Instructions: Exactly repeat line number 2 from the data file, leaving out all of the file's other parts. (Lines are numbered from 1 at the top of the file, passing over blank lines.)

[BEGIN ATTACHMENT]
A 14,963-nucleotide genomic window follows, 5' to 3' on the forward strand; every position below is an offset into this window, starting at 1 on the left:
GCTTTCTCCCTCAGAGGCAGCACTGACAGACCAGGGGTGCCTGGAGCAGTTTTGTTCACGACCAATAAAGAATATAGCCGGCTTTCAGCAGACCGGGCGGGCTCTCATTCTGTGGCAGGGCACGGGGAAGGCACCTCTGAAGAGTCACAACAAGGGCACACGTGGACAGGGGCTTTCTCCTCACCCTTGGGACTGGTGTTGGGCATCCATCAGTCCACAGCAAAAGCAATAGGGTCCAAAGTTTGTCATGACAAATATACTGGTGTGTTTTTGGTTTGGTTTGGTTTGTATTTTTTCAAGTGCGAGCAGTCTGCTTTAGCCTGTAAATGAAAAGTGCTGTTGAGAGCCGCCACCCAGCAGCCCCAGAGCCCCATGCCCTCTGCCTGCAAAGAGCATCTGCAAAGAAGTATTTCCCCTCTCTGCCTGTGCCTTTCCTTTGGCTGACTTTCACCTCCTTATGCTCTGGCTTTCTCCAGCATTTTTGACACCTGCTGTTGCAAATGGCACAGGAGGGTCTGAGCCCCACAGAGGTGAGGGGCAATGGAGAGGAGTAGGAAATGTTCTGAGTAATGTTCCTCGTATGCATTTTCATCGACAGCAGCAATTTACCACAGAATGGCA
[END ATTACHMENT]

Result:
GCTTTCTCCCTCAGAGGCAGCACTGACAGACCAGGGGTGCCTGGAGCAGTTTTGTTCACGACCAATAAAGAATATAGCCGGCTTTCAGCAGACCGGGCGGGCTCTCATTCTGTGGCAGGGCACGGGGAAGGCACCTCTGAAGAGTCACAACAAGGGCACACGTGGACAGGGGCTTTCTCCTCACCCTTGGGACTGGTGTTGGGCATCCATCAGTCCACAGCAAAAGCAATAGGGTCCAAAGTTTGTCATGACAAATATACTGGTGTGTTTTTGGTTTGGTTTGGTTTGTATTTTTTCAAGTGCGAGCAGTCTGCTTTAGCCTGTAAATGAAAAGTGCTGTTGAGAGCCGCCACCCAGCAGCCCCAGAGCCCCATGCCCTCTGCCTGCAAAGAGCATCTGCAAAGAAGTATTTCCCCTCTCTGCCTGTGCCTTTCCTTTGGCTGACTTTCACCTCCTTATGCTCTGGCTTTCTCCAGCATTTTTGACACCTGCTGTTGCAAATGGCACAGGAGGGTCTGAGCCCCACAGAGGTGAGGGGCAATGGAGAGGAGTAGGAAATGTTCTGAGTAATGTTCCTCGTATGCATTTTCATCGACAGCAGCAATTTACCACAGAATGGCA